No one expected HP’s Q2 results to be anything other than poor, but no one really expected an earnings dive of 32% with a fall-off in revenues of 10 percent. However, CEO Meg Whitman didn’t seem fazed, insisting that the figures were all part of the "multi-year journey" to recovery.
If it had been a company with less resources and less history than HP, her insistence that all this is in the plan might have been dismissed as the ravings of a CEO who has lost the plot completely as the company sinks, especially given that this is the seventh consecutive quarter of weak HP figures.
But it’s not. It’s HP and it still has a lot of power under the hood. Over the past three months it has also shown signs that the recovery process is not being left to luck, but is dependent on a road-map that contains lots of new product releases across all its business units, even if HP hasn’t made that road-map public.
Certainly, if no one else is convinced that HP is heading up the high road, at least the financial markets are, and when all is said and done that’s what this is really about -- convincing investors that the "multi-year" plan is going to work.
In afterhours trading HP stock rose by more than 13% with many analysts agreeing that that results could have been worse. This was despite the fact that there were a couple business units on the balance sheets that really did badly like PC sales which have really tanked with a drop of 20% year-on-year, or notebooks shipments down 24% on the year.
Whitman at HP
There is also the confidence factor, which doesn’t take much interest in comparing quarters, but looks at the financial future of the company over the coming years.
Here, Whitman is able to cite three things that haven’t been in the mix before: 1) Autonomy finally has a planned future in the hands of the experienced Robert Youngjohns with numerous Autonomy-HP projects on the cards. 2) She has taken hard decisions over the past year to cut back on costs. 3) Her pervious assertion that HP would recover on the back of innovation is not just hot air and is manifesting itself is some pretty neat product releases.
So when she asked the markets last night to stick with, they seemed only too happy to do so:
I am encouraged by our performance in the second quarter, and I feel good about the rest of the year. As I have said many times before, this is a multi-year journey. We have a long way to go, but we are on track to deliver on our fiscal 2013 non-GAAP diluted earnings per share outlook,” Whitman said.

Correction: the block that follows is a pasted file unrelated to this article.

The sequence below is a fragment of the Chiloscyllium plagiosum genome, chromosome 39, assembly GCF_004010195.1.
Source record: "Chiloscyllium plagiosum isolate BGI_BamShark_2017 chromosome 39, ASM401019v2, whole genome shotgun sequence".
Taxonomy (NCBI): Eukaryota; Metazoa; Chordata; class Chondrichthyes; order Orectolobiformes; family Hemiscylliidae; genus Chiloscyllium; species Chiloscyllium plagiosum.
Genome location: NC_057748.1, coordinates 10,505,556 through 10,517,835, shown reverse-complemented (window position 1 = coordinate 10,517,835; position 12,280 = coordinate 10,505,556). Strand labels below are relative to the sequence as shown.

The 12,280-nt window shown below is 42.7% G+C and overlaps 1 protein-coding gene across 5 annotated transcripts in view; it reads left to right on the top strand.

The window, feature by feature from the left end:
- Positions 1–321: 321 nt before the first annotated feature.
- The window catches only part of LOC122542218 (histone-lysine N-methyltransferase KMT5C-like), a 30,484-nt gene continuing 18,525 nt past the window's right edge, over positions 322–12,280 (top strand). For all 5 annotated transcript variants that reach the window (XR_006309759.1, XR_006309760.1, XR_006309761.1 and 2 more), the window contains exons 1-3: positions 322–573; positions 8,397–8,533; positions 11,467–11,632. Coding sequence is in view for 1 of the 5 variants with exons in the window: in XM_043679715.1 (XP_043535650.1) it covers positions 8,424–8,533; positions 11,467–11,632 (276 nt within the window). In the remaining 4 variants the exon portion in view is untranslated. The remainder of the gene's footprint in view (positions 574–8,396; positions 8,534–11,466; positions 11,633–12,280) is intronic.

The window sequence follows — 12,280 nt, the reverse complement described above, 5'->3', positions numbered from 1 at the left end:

In a break down of where HP is at this point in the "multi-year journey," its figures look like this:
- HP's revenue totaled US$ 27.6 billion down 10% on the year with earnings of US$ 1.1 billion down 32% from US$ 1.6 billion last year.
- Personal Systems down 20% year over year Total units were down 21% with Desktops units down 18% and Notebooks units down 24 percent.
- Printing revenue declined 1 percent. Commercial hardware units were down 5% year over year, and Consumer hardware units were down 13 percent.
- Enterprise Group revenue declined 10 percent. Networking revenue was up 1%, Industry Standard Servers revenue was down 12%, Business Critical Systems revenue was down 37%, Storage revenue was down 13% and Technology Services revenue was down 3% year.
- Enterprise Services revenue declined 8% with application and business Services revenue down 10 percent.
- Software revenue was down 3% with support revenue up 12 percent. License revenue was down 23% and services revenue was down 5 percent.
While there are a couple of business units here that could be doing better, there is a lot there that can be explained by external factors, particularly a weak global economy that has seen many businesses putting off investment in infrastructure and new products until economies start moving again.
Even with analysts watching HP carefully over the coming quarter to see if the fledgling market confidence is still there, it will only be over the coming years that recovery will become apparent.
In the meantime, Whitman has a lot to do with 29,000 layoffs on the cards in the coming year, cost cutting around unprofitable units, the development of new markets like enterprise computing services, and turning Autonomy into more than a black hole for cash. Lots more to come here.
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